Steve and I are big fans of television and we really like the content we get from cable. We have 5 TVs, 3 of which have TiVos on them with cable cards so we can watch and record a ton of TV. We also like Internet TV content. We use Amazon Instant Video to rent movies whenever our iTunes on our AppleTV decides to be stupid and not let us watch the movies we rent. We love Netflix for shows like House of Cards and Orange is the New Black. We have a Roku and a Chromecast for entertainment too. We’re pretty much TV addicts.
We watch Tom Merritt and Brian Brushwood on Cordkillers every week and dream of a world when we can watch what we want, when we want on any darn device we want. We hear about people killing the cord or cutting the cable and dream of having that kind of courage … but did I mention that we really like TV?
Getting over the air TV sounds really fun though, so we wanted to see if we had some way to dip our toes in on this revolution. We heard Tom and Brian talking about the Leaf Antenna, which ranges in cost from about $35-70 depending on how much range you need. Since it’s an indoor antenna, that means no climbing on the roof for installation.
I mentioned that we have 5 TVs, 3 with TiVos/Cable Cards, but the other 2 TVs have nasty old cable boxes. The kitchen cable box absolutely REFUSES to obey the remote control if I’m holding it. I don’t know how this can be, but I can stand 6 inches from the box and it will take me maybe 6 tries to actually turn off the dang TV. I hate that thing. The other room with a cable box is a spare bedroom, so that TV gets used maybe a half dozen times a year when my daughter comes to visit.
Verizon gave me a deal on the 2 cable boxes, pay for 1, get the 2nd one free, but still it’s an unnecessary $10/month, right? It’s important to step back and do some math here. The 50 mile range Leaf antenna is around $70, so it would pay off in 7 months. Except buying ONE antenna won’t save us a dime because we get one box for free. So we have to buy 2 antennas, which means it’s 14 months to pay off. Ok, that’s still fun. However, the TV in the spare bedroom is a GIANT CRT that won’t take a digital antenna without an adapter box, so we might as well buy a new TV. Let’s just say we can spend only $300 on a new TV. So we’ve got $70 x 2 + $300 ÷ 10, carry the 2, add in your phone number if it’s a leap year and this will take 28 years to pay off. So we’re doing it anyway.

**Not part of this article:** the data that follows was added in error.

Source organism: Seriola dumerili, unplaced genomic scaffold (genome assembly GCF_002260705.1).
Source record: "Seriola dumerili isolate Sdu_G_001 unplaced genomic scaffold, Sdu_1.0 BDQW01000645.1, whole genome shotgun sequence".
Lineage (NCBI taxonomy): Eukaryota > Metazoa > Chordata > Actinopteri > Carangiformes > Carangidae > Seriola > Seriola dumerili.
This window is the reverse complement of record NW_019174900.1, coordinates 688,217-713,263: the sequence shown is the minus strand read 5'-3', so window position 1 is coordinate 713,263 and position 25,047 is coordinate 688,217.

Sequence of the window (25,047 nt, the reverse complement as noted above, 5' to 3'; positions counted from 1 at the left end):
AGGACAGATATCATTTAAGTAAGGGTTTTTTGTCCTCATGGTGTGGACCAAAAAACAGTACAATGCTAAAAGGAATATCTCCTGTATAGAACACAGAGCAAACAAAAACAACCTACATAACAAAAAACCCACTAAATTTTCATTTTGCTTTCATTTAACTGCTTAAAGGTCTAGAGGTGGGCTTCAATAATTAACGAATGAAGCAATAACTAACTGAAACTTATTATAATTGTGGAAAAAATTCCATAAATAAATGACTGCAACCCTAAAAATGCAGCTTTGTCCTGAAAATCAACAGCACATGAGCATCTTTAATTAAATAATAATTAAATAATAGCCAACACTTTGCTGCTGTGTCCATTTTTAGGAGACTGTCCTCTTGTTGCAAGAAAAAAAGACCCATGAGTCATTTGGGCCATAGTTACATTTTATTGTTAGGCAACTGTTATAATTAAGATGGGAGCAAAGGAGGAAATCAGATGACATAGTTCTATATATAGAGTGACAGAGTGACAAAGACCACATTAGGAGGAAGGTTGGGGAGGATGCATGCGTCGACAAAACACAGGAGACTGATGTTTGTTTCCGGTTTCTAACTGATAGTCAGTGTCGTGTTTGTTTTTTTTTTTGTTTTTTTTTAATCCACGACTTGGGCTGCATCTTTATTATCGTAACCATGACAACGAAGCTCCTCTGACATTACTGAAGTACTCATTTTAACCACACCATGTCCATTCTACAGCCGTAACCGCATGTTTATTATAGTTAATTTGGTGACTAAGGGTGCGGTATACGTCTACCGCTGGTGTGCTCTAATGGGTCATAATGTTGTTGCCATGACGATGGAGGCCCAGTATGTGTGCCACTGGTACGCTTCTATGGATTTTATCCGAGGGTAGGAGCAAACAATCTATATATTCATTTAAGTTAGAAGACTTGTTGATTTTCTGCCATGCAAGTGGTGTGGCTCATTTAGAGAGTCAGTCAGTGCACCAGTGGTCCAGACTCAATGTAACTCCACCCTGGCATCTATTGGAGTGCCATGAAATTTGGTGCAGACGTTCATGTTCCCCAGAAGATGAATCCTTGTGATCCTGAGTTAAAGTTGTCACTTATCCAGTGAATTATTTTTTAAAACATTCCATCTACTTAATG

It was pretty fun to set up. Steve is the electrical engineer in the family (I’m mechanical) so I had to fight him to get to do it myself. I’m sure that’s a typical argument in your house, right? Anyway, the Leaf antenna is a 12×12 inch flat device, maybe 1/16th inch thick. It’s black on one side, white on the other just to match your preference in color. It’s even paintable so you can camouflage it. There’s a cable that connects first to your TV via coax with an amplifier about 12 inches away. The amplifier requires power to operate, which is provided via a USB cable connected to the amplifier. If you have a TV that has a USB port, you can power it directly from the TV, but they also include a USB wall charger. It also comes with a 16ft (5m in real units) coax cable to plug into your TV which lets you position the antenna to a location for best reception and convenience.
According to the manufacturers, the amplifier has “Clean Peak filter technology” providing 15db of gain. To be perfectly honest, I haven’t a clue what that actually means. I asked Steve to explain. He explained that adding gain with an amplifier means it boosts the TV signal level, where 15db of gain is a factor of 30 increase in signal power.
He was a little bit concerned about the design. Remember that the amplifier is close to the TV, not the antenna itself. He went on to explain that it is best to have the gain as close to the antenna as possible to maximize the signal-to-noise ratio (SNR) for the best channel reception. Since the cable between the antenna and the amplifier is 16ft, it degrades the signal somewhat and introduces some noise. However coax cable minimizes the signal loss over this distance, because coax is about the least lossy cable type you can use.
I’ve managed to make this a 20 minute explanation of about 2 minutes of set up. I turned on the TV, told it to scan for channels, and after about 5 minutes and some positioning of the antenna, we we able to receive all of our local OTA (Over the Air) channels cleanly without signal break-up. In the literature they say the Leaf is a multi-directional antenna with no pointing needed, but we don’t buy that. We were able to basically get a good signal and then get no signal by turning it 90 degrees. So in both rooms we were able to get a ton of channels – some of which were in English. We got the network channels, NBC, ABC, CBS, FOX, and a few local channels, all in beautiful HD. We also got Japanese, Korean, Vietnamese, and Spanish channels. Oddly my favorite thing we found was that in the middle of the day, KTLA Channel 5 plays awesome shows like Father Knows Best, Flipper, and the Partridge Family. These are the shows of my youth.
Bottom line? Goodbye cable boxes for our two little-used TVs. We now receive our local HDTV channels free of charge, and with no video compression that cable providers and ISP’s typically apply to their video feeds. We are happy campers.